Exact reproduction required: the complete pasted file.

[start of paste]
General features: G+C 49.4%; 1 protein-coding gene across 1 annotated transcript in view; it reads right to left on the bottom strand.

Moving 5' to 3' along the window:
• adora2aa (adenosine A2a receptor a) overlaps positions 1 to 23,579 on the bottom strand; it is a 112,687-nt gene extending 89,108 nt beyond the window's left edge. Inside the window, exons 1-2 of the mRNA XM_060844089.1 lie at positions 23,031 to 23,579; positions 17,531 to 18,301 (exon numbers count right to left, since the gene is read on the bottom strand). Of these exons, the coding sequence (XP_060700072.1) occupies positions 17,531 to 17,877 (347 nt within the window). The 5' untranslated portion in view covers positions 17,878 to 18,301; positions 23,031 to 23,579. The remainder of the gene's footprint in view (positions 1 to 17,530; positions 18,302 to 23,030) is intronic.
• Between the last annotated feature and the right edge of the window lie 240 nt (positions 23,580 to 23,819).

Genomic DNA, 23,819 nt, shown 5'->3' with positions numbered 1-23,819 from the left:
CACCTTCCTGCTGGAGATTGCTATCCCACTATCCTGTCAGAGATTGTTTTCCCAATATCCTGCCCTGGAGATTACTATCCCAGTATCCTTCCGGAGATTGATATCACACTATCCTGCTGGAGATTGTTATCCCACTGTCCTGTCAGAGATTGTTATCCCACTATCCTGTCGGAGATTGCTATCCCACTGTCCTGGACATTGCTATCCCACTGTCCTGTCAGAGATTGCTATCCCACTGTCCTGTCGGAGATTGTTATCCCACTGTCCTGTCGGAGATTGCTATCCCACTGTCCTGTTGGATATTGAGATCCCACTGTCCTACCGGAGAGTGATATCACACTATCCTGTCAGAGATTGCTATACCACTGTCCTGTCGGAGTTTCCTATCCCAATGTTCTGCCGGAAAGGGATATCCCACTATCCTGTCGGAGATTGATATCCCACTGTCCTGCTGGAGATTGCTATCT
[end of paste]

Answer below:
General features: G+C 49.4%; 1 protein-coding gene across 1 annotated transcript in view; it reads right to left on the bottom strand.

Moving 5' to 3' along the window:
• adora2aa (adenosine A2a receptor a) overlaps positions 1 to 23,579 on the bottom strand; it is a 112,687-nt gene extending 89,108 nt beyond the window's left edge. Inside the window, exons 1-2 of the mRNA XM_060844089.1 lie at positions 23,031 to 23,579; positions 17,531 to 18,301 (exon numbers count right to left, since the gene is read on the bottom strand). Of these exons, the coding sequence (XP_060700072.1) occupies positions 17,531 to 17,877 (347 nt within the window). The 5' untranslated portion in view covers positions 17,878 to 18,301; positions 23,031 to 23,579. The remainder of the gene's footprint in view (positions 1 to 17,530; positions 18,302 to 23,030) is intronic.
• Between the last annotated feature and the right edge of the window lie 240 nt (positions 23,580 to 23,819).

Genomic DNA, 23,819 nt, shown 5'->3' with positions numbered 1-23,819 from the left:
CACCTTCCTGCTGGAGATTGCTATCCCACTATCCTGTCAGAGATTGTTTTCCCAATATCCTGCCCTGGAGATTACTATCCCAGTATCCTTCCGGAGATTGATATCACACTATCCTGCTGGAGATTGTTATCCCACTGTCCTGTCAGAGATTGTTATCCCACTATCCTGTCGGAGATTGCTATCCCACTGTCCTGGACATTGCTATCCCACTGTCCTGTCAGAGATTGCTATCCCACTGTCCTGTCGGAGATTGTTATCCCACTGTCCTGTCGGAGATTGCTATCCCACTGTCCTGTTGGATATTGAGATCCCACTGTCCTACCGGAGAGTGATATCACACTATCCTGTCAGAGATTGCTATACCACTGTCCTGTCGGAGTTTCCTATCCCAATGTTCTGCCGGAAAGGGATATCCCACTATCCTGTCGGAGATTGATATCCCACTGTCCTGCTGGAGATTGCTATCT